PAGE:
Pressure grows on Malaysia as search for flight MH370 goes on

Australia alone searching area of 600,000 sq km for missing aircraft

A child leaves a message of support for family members and passengers onboard the missing Malaysia Airlines Flight MH370 at  Kuala Lumpur International Airport. Photograph:   Samsul Said/Reuters

A child leaves a message of support for family members and passengers onboard the missing Malaysia Airlines Flight MH370 at Kuala Lumpur International Airport. Photograph: Samsul Said/Reuters


As the latest evidence in the vanished Malaysian Airlines Boeing 777 pointed to the deliberate diversion of the aircraft, China stepped up its demands for more action by the Malaysian authorities to find the missing jetliner.

Despite one of the biggest searches in aviation history, there is no trace of flight MH370 since it disappeared with 239 passengers and crew early on March 8th. Investigators now believe it was diverted by someone with technical knowledge of the aircraft and commercial navigation.

The number of countries involved in the search has increased to 26, and the area being covered by the search is truly vast.

US, Australian and Indonesian planes and ships are searching waters to the south of Sumatra all the way down to the southern reaches of the Indian Ocean.

The Australians alone are searching an area of 600,000 sq km.

Two-thirds of the passengers on board were Chinese and the authorities in Beijing said they had checked the background of its nationals on board and found no links to terrorism.

Dampened speculation
The remarks are aimed at dampening speculation that Uighur Muslim separatists in restive Xinjiang province might have been involved in the aircraft’s baffling disappearance.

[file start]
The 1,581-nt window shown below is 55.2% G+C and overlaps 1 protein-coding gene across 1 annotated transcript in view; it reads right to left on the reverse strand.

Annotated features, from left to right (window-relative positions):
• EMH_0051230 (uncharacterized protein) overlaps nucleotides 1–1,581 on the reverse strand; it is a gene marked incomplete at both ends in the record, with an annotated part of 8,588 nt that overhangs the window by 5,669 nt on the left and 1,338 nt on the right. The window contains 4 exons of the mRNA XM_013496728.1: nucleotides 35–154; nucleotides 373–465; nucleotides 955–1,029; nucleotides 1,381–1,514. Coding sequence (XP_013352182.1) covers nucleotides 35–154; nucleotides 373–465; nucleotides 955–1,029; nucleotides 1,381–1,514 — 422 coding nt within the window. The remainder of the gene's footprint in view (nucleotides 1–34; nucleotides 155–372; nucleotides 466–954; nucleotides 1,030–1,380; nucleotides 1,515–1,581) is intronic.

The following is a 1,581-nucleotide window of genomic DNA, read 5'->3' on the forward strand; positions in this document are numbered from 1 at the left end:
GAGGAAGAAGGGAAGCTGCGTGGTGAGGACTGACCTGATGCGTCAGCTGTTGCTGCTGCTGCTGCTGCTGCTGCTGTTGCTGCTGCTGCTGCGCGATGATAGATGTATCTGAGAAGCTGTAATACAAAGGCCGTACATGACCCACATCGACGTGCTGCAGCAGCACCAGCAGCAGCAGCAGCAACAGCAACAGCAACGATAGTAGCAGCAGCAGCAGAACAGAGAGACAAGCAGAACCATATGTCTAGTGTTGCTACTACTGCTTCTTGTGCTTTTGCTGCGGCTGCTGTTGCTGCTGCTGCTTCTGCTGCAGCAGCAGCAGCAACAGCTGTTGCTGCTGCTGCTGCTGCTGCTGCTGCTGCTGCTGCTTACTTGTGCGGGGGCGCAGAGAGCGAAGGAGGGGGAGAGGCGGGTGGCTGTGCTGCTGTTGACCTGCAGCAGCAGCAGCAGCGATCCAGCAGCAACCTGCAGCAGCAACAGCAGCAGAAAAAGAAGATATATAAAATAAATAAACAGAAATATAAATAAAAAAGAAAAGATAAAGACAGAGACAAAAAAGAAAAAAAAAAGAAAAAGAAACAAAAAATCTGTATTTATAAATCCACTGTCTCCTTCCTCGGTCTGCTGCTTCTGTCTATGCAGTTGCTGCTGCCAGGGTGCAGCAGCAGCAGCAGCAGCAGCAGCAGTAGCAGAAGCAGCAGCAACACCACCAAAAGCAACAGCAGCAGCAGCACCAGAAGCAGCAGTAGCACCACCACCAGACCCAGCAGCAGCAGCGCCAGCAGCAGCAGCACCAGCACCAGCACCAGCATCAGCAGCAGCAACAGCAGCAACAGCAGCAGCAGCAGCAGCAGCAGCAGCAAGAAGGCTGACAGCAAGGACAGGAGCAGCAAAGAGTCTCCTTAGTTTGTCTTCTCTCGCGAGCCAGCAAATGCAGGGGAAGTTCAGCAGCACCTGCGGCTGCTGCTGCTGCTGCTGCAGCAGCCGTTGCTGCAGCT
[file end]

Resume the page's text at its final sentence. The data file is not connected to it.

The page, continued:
Malaysian investigators are following numerous lines of enquiry, ranging from hijacking to sabotage, terrorism to possible mental health questions about the crew or passengers.

The pilot, Zaharie Ahmad Shah, was a strong backer of Anwar Ibrahim’s People’s Justice Party, and attended a court hearing on March 7th, the day before the aircraft disappeared, where Mr Anwar’s acquittal on sodomy charges was overturned.

This decision is read as politically motivated, and comes up before key elections in Malaysia, whenever the 66-year old opposition leader looks like making a dent in support for the United Malays National Organisation that has ruled Malaysia for 56 years.

Mr Anwar has vehemently rejected reports which appear to make a link between him and the missing aircraft, describing them as “desperate”. The pilot is related to one of Mr Anwar’s in-laws, and he has met him, but he described the attempts to link him to the flight’s disappearance as “part of the routine character assassination campaign” against him by government and ruling party-controlled media.

Vast area
China has increased to 21 the number of satellites deployed to scour the area for the missing aircraft, and Premier Li Keqiang said the range of the search was covering an increasingly vast area.

“As long as there is still a gleam of hope, we should continue to do our utmost,” Mr Li said.

With so many of its nationals on board, the Chinese have kept up the pressure on the Malaysian side to continue the search, with a government spokesman demanding “comprehensive and correct information” and urging the airline to recognise its responsibilities to the families of the missing passengers.

The relatives are becoming increasingly desperate.

News that the aircraft may have been hijacked rather than crashed prompted hope among the families, and relatives in Beijing threatened to go on hunger strike as they demanded answers about the missing aircraft from Malaysian officials.

Relatives at a Beijing hotel awaiting information claim they are being kept in the dark about the latest developments.

China’s foreign ministry spokesman Hong Lei told a daily press briefing that China is readjusting its search efforts, with the focus no longer in the South China Sea.